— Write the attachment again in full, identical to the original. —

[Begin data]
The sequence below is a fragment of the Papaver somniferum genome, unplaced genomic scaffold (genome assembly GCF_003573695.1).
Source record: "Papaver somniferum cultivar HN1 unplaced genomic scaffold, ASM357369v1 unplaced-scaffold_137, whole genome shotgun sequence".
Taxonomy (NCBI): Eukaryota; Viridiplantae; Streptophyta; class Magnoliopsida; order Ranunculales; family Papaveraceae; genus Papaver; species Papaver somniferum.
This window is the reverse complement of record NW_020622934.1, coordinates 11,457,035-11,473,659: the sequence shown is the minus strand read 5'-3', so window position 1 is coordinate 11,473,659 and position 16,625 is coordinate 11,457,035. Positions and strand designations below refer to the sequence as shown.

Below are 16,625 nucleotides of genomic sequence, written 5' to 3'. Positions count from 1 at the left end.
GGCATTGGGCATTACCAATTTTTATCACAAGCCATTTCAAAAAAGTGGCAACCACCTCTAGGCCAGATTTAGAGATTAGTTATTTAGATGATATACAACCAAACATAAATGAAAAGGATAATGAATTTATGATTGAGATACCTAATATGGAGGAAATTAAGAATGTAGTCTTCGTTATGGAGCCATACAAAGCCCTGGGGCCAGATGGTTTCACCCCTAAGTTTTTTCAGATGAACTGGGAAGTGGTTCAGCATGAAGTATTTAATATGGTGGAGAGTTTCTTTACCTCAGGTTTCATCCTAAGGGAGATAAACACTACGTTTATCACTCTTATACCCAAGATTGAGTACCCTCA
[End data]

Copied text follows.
The sequence below is a fragment of the Papaver somniferum genome, unplaced genomic scaffold (genome assembly GCF_003573695.1).
Source record: "Papaver somniferum cultivar HN1 unplaced genomic scaffold, ASM357369v1 unplaced-scaffold_137, whole genome shotgun sequence".
Taxonomy (NCBI): Eukaryota; Viridiplantae; Streptophyta; class Magnoliopsida; order Ranunculales; family Papaveraceae; genus Papaver; species Papaver somniferum.
This window is the reverse complement of record NW_020622934.1, coordinates 11,457,035-11,473,659: the sequence shown is the minus strand read 5'-3', so window position 1 is coordinate 11,473,659 and position 16,625 is coordinate 11,457,035. Positions and strand designations below refer to the sequence as shown.

Below are 16,625 nucleotides of genomic sequence, written 5' to 3'. Positions count from 1 at the left end.
GGCATTGGGCATTACCAATTTTTATCACAAGCCATTTCAAAAAAGTGGCAACCACCTCTAGGCCAGATTTAGAGATTAGTTATTTAGATGATATACAACCAAACATAAATGAAAAGGATAATGAATTTATGATTGAGATACCTAATATGGAGGAAATTAAGAATGTAGTCTTCGTTATGGAGCCATACAAAGCCCTGGGGCCAGATGGTTTCACCCCTAAGTTTTTTCAGATGAACTGGGAAGTGGTTCAGCATGAAGTATTTAATATGGTGGAGAGTTTCTTTACCTCAGGTTTCATCCTAAGGGAGATAAACACTACGTTTATCACTCTTATACCCAAGATTGAGTACCCTCA